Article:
Exploring Opioid and Cannabis Pharmacology: Biased Signaling of Endogenous Opioid Peptides and Cannabimimetic Properties of Cannabis Sativa Terpenes
AuthorLaVigne, Justin Edward
AdvisorStreicher, John M.
MetadataShow full item record
PublisherThe University of Arizona.
RightsCopyright © is held by the author. Digital access to this material is made possible by the University Libraries, University of Arizona. Further transmission, reproduction, presentation (such as public display or performance) of protected items is prohibited except with permission of the author.
AbstractThe United States has roughly 100 million people suffering from pain disorders, including chronic pain, which is becoming an ever increasing medical and economic burden. Opioids and non-steroidal anti-inflammatory drugs (NSAIDs) are first line drugs for the treatment of acute and post-operative pain, however opioids can be ineffective for long-term treatment due to negative side effects such as tolerance and addiction. Recent efforts have attempted to combat pain pharmacologically through different avenues including biased agonists at the mu opioid receptor (MOR) and non-opioid targets such as cannabinoid receptors. Biased agonists attempt to preferentially activate specific downstream pathways of MOR that are therapeutically beneficial over pathways linked to negative side effects. G protein signaling through the MOR mediates its antinociceptive properties, whereas it has been proposed that barrestin2 (barr2) signaling elicits negative side effects such as tolerance and respiratory depression. Thus, recent efforts have attempted to create G protein biased agonists at MOR that have a greater therapeutic index compared to classic opioids. Although initially promising in preclinical trials, MOR biased ligands have fallen short in clinical trials. Although there is significant preclinical data in support of the therapeutic benefit of biased agonists, most of the work uses exogenous agonists. Biased signaling in terms of endogenous ligands at GPCRs is limited and most is centered on chemokine receptors. The literature is very much lacking in whether endogenous agonists at MOR induce biased signaling, if at all, and what the physiological function of this is. It thus begs the question: do endogenous opioids participate in biased signaling? An understanding of biased signaling, or lack thereof, by endogenous ligands could help resolve the disparity between promising preclinical data and failed clinical applications. While the development of biased ligands appeared auspicious, non-opioid targets were also under investigation. Targets of particular interest in the past decade include cannabinoid receptors. Cannabinoid receptors are positioned in suitable locations for the relief of pain, albeit in many other areas, unlike to opioid receptors. In recent decades the stigma of Cannabis sativa has reduced substantially. Consequently, the plant is now legally used for its medicinal properties including analgesia among other treatments. Cannabis sativa is now also available recreationally in many states. The major pharmacologically active components in Cannabis sativa exploited for both medicinal and recreational purposes are (-trans-tetrahydrocannabinol (9-THC) and cannabidiol (CBD). These compounds are part of a large family of ~150 phytocannabinoids found in Cannabis sativa. The plant also contains hundreds of terpenes: small, lipophilic hydrocarbons causing the distinct smells and tastes of Cannabis sativa chemovars. Anecdotal reports have suggested that differing cannabis strains, differing in terpene content, can induce different subjective effects. Reports also show differing therapeutic benefit of cannabinoid/terpene combinations versus just 9-THC alone. This concept is called the entourage effect and suggests interactions of terpenes and cannabinoids at some level In these studies, we have examined whether endogenous opioids participate in biased signaling, and attempted to determine mechanisms for those compounds which do. Furthermore, we sought to characterize the cannabimimetic properties of selected terpenes both in vitro and in vivo, and how these terpenes modulate the function of a cannabinoid agonist.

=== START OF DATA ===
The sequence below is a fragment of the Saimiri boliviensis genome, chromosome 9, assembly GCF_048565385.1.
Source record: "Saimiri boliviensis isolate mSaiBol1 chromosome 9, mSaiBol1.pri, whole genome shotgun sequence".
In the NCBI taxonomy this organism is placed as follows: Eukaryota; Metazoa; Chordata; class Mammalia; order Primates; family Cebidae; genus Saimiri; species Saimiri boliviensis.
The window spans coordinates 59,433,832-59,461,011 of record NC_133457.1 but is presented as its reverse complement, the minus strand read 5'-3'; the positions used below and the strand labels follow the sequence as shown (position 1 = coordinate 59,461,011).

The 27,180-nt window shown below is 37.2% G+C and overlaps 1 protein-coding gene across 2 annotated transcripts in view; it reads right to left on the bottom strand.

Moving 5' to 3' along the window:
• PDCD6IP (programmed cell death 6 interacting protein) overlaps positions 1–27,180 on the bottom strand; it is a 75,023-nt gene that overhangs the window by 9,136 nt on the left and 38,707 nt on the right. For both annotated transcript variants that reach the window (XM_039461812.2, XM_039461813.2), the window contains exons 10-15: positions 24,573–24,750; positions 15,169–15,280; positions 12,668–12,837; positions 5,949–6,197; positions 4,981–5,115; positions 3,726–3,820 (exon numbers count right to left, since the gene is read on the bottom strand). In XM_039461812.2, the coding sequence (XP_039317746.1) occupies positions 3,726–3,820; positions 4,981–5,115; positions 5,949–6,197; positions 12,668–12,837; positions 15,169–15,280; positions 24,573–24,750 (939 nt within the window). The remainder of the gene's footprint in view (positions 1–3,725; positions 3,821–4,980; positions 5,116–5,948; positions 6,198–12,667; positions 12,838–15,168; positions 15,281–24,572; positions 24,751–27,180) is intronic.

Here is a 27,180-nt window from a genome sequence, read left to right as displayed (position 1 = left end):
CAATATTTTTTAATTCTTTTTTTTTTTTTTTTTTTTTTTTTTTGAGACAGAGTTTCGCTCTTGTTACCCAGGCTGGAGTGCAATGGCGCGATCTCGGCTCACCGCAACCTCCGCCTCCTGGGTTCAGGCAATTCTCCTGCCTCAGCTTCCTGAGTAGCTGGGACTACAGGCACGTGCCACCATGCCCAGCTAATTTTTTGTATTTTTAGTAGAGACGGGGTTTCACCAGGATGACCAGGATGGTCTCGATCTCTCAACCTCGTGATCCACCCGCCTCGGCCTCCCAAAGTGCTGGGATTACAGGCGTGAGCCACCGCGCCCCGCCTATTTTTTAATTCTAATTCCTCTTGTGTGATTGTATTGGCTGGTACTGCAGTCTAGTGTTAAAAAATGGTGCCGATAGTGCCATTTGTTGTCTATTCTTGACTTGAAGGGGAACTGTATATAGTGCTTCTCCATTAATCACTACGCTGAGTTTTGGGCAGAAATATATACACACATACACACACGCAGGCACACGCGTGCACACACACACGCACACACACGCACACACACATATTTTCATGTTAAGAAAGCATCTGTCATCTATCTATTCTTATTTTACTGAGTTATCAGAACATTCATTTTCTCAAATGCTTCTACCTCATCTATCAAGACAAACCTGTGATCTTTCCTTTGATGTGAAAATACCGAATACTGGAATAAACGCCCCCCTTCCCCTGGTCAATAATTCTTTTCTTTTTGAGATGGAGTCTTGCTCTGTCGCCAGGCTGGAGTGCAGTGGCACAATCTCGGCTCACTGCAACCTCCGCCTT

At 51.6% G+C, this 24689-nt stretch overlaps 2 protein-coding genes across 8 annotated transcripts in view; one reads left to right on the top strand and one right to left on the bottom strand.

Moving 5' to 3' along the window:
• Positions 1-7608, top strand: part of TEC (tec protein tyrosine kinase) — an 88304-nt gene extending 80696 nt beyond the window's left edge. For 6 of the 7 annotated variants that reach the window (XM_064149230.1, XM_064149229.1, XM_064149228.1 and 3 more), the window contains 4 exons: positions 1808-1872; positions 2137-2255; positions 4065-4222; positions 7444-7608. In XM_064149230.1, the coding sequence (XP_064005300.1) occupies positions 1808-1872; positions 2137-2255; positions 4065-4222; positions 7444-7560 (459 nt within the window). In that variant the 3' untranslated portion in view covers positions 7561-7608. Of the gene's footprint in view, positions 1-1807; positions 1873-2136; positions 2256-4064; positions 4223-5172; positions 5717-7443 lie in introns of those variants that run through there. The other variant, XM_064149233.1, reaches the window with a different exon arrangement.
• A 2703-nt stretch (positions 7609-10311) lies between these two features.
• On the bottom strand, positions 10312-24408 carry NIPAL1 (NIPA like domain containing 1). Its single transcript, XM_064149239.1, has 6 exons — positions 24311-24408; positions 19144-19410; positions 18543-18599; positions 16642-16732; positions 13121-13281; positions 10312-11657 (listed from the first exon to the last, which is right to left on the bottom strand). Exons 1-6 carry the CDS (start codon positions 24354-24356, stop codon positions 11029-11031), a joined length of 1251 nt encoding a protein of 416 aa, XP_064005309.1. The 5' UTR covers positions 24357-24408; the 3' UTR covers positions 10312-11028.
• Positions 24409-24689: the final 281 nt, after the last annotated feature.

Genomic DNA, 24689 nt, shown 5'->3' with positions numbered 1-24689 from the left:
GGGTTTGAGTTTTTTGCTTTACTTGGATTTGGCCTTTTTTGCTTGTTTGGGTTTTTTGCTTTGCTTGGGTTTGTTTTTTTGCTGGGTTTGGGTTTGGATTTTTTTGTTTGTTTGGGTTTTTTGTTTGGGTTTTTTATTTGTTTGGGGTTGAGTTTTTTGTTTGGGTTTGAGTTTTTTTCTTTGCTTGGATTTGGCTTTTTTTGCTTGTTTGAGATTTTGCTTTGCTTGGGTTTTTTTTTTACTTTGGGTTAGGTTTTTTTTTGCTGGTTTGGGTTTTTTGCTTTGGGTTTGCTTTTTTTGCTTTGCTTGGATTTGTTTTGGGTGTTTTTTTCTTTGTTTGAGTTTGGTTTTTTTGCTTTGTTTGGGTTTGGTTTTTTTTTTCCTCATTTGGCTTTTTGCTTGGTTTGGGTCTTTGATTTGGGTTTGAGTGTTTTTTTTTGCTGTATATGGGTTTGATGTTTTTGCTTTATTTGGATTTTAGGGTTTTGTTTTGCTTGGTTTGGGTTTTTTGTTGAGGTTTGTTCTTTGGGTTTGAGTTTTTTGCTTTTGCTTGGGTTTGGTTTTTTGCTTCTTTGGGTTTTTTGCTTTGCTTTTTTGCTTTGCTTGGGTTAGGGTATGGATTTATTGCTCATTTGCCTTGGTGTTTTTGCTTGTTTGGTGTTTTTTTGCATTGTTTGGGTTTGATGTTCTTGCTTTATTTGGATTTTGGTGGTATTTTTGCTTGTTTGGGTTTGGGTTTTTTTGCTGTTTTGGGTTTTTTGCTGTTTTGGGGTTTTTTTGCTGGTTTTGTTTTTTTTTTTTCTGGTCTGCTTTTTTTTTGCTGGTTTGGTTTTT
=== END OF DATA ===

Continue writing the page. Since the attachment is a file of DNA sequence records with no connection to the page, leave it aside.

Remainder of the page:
Degree ProgramGraduate College